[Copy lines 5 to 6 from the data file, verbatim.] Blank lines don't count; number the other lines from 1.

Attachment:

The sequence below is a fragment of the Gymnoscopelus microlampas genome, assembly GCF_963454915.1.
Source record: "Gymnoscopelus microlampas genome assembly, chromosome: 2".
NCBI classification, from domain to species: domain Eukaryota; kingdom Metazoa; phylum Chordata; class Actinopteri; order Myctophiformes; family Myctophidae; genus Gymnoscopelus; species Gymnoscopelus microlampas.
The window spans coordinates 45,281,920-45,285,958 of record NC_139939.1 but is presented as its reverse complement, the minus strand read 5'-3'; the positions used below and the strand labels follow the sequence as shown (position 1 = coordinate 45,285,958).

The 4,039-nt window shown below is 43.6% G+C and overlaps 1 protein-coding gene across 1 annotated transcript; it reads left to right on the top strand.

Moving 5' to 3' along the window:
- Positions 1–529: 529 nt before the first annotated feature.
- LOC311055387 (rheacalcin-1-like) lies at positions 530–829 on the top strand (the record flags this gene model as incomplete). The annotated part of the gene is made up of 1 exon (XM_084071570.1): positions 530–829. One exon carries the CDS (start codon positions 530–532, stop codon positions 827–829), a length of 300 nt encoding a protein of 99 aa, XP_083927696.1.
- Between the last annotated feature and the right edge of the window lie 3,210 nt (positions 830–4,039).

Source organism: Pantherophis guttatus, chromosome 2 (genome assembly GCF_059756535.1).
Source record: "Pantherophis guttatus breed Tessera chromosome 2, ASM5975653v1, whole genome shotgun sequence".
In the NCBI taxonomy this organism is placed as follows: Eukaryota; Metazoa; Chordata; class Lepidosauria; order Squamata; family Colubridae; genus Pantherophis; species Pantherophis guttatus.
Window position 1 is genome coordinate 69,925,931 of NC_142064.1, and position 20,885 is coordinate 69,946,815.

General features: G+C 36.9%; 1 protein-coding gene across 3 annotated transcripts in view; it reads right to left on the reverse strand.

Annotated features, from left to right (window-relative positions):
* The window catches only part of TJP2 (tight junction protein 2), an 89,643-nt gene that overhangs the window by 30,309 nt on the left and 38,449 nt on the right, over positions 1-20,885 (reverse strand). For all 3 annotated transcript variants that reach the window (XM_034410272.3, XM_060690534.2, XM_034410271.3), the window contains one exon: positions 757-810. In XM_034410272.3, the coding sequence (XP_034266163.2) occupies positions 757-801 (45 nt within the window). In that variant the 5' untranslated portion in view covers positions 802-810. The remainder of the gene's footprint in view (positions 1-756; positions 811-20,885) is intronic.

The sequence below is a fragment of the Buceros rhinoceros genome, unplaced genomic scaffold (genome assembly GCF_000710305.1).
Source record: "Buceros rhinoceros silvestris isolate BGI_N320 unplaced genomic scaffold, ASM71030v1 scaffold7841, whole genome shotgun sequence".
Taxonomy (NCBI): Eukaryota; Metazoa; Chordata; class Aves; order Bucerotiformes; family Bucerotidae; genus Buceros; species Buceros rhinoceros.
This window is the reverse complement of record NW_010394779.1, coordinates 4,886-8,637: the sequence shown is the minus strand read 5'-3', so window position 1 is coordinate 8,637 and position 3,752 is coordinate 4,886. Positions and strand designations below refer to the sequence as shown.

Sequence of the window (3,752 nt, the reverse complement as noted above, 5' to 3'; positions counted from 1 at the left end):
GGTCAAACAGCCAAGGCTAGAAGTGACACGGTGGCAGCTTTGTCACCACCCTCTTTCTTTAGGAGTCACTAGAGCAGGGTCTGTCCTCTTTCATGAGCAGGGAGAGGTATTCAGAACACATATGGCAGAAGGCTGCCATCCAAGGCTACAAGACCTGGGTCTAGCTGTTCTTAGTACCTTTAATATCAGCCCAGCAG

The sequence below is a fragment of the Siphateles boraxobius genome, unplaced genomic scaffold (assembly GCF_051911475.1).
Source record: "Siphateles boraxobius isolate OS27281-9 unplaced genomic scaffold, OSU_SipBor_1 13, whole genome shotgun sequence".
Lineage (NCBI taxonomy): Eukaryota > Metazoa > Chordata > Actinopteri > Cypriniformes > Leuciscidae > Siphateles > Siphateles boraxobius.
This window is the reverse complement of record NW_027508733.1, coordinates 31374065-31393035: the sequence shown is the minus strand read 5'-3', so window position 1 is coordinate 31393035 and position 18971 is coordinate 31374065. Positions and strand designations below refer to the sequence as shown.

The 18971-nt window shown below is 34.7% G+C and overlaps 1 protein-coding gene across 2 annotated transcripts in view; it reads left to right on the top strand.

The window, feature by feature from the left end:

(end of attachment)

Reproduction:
The 4,039-nt window shown below is 43.6% G+C and overlaps 1 protein-coding gene across 1 annotated transcript; it reads left to right on the top strand.

Moving 5' to 3' along the window: